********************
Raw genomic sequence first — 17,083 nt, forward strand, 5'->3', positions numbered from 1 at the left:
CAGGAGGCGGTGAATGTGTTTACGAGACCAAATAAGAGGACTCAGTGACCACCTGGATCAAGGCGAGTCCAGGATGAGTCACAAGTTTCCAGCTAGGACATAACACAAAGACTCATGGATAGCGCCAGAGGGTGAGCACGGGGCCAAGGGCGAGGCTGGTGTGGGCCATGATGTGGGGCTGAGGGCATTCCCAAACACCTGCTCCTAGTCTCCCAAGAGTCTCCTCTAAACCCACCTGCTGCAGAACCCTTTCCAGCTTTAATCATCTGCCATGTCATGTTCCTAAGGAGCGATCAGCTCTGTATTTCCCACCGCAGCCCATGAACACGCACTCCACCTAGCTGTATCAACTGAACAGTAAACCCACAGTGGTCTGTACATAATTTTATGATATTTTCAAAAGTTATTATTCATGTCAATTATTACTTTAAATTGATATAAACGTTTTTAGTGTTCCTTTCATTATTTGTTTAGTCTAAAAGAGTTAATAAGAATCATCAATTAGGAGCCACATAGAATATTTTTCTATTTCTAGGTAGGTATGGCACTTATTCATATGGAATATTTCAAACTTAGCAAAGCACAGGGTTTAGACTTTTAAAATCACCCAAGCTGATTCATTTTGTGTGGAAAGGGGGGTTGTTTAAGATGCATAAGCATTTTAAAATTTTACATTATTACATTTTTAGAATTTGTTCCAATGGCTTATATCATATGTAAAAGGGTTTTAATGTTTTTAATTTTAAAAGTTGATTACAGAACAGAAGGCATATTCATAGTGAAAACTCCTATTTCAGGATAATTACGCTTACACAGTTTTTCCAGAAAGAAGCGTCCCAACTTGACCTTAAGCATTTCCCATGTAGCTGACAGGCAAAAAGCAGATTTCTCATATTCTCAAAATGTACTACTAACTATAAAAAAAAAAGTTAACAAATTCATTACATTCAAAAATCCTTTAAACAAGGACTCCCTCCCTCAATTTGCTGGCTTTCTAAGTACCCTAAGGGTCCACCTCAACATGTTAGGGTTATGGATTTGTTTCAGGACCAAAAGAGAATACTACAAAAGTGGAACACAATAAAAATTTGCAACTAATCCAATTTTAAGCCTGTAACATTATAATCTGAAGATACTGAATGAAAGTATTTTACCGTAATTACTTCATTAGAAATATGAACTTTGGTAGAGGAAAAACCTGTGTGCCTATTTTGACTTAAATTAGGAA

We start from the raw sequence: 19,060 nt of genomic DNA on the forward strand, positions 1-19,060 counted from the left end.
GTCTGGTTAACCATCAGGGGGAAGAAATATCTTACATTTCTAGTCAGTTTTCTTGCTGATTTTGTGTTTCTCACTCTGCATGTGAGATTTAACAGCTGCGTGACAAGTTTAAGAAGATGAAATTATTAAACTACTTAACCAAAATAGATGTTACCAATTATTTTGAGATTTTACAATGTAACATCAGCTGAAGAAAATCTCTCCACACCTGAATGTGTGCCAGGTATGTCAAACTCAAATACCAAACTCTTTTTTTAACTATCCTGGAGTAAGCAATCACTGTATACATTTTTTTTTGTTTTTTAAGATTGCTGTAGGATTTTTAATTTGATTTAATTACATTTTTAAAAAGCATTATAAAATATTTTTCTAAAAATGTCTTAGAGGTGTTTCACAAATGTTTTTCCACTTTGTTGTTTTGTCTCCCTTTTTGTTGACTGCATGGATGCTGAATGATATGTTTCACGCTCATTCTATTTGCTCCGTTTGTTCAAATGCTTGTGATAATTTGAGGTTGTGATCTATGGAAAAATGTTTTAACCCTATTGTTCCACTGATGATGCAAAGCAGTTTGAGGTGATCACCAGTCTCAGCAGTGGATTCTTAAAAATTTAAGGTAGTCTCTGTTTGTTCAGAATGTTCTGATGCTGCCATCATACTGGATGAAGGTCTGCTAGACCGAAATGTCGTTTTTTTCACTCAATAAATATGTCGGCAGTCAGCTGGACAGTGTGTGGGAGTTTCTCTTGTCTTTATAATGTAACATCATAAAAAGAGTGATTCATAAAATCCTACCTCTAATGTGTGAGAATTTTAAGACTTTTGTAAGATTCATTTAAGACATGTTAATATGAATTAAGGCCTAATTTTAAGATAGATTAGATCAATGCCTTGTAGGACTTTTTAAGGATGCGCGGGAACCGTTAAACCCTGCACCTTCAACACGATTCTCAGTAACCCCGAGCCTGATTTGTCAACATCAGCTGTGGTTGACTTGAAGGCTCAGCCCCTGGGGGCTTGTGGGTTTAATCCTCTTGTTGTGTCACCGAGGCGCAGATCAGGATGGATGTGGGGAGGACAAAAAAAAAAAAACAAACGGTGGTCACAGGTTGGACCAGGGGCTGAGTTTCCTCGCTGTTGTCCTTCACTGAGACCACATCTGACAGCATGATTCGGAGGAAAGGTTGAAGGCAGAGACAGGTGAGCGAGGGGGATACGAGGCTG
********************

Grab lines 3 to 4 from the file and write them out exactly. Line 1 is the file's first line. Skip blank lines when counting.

We start from the raw sequence: 19,060 nt of genomic DNA on the forward strand, positions 1-19,060 counted from the left end.
GTCTGGTTAACCATCAGGGGGAAGAAATATCTTACATTTCTAGTCAGTTTTCTTGCTGATTTTGTGTTTCTCACTCTGCATGTGAGATTTAACAGCTGCGTGACAAGTTTAAGAAGATGAAATTATTAAACTACTTAACCAAAATAGATGTTACCAATTATTTTGAGATTTTACAATGTAACATCAGCTGAAGAAAATCTCTCCACACCTGAATGTGTGCCAGGTATGTCAAACTCAAATACCAAACTCTTTTTTTAACTATCCTGGAGTAAGCAATCACTGTATACATTTTTTTTTGTTTTTTAAGATTGCTGTAGGATTTTTAATTTGATTTAATTACATTTTTAAAAAGCATTATAAAATATTTTTCTAAAAATGTCTTAGAGGTGTTTCACAAATGTTTTTCCACTTTGTTGTTTTGTCTCCCTTTTTGTTGACTGCATGGATGCTGAATGATATGTTTCACGCTCATTCTATTTGCTCCGTTTGTTCAAATGCTTGTGATAATTTGAGGTTGTGATCTATGGAAAAATGTTTTAACCCTATTGTTCCACTGATGATGCAAAGCAGTTTGAGGTGATCACCAGTCTCAGCAGTGGATTCTTAAAAATTTAAGGTAGTCTCTGTTTGTTCAGAATGTTCTGATGCTGCCATCATACTGGATGAAGGTCTGCTAGACCGAAATGTCGTTTTTTTCACTCAATAAATATGTCGGCAGTCAGCTGGACAGTGTGTGGGAGTTTCTCTTGTCTTTATAATGTAACATCATAAAAAGAGTGATTCATAAAATCCTACCTCTAATGTGTGAGAATTTTAAGACTTTTGTAAGATTCATTTAAGACATGTTAATATGAATTAAGGCCTAATTTTAAGATAGATTAGATCAATGCCTTGTAGGACTTTTTAAGGATGCGCGGGAACCGTTAAACCCTGCACCTTCAACACGATTCTCAGTAACCCCGAGCCTGATTTGTCAACATCAGCTGTGGTTGACTTGAAGGCTCAGCCCCTGGGGGCTTGTGGGTTTAATCCTCTTGTTGTGTCACCGAGGCGCAGATCAGGATGGATGTGGGGAGGACAAAAAAAAAAAAACAAACGGTGGTCACAGGTTGGACCAGGGGCTGAGTTTCCTCGCTGTTGTCCTTCACTGAGACCACATCTGACAGCATGATTCGGAGGAAAGGTTGAAGGCAGAGACAGGTGAGCGAGGGGGATACGAGGCTG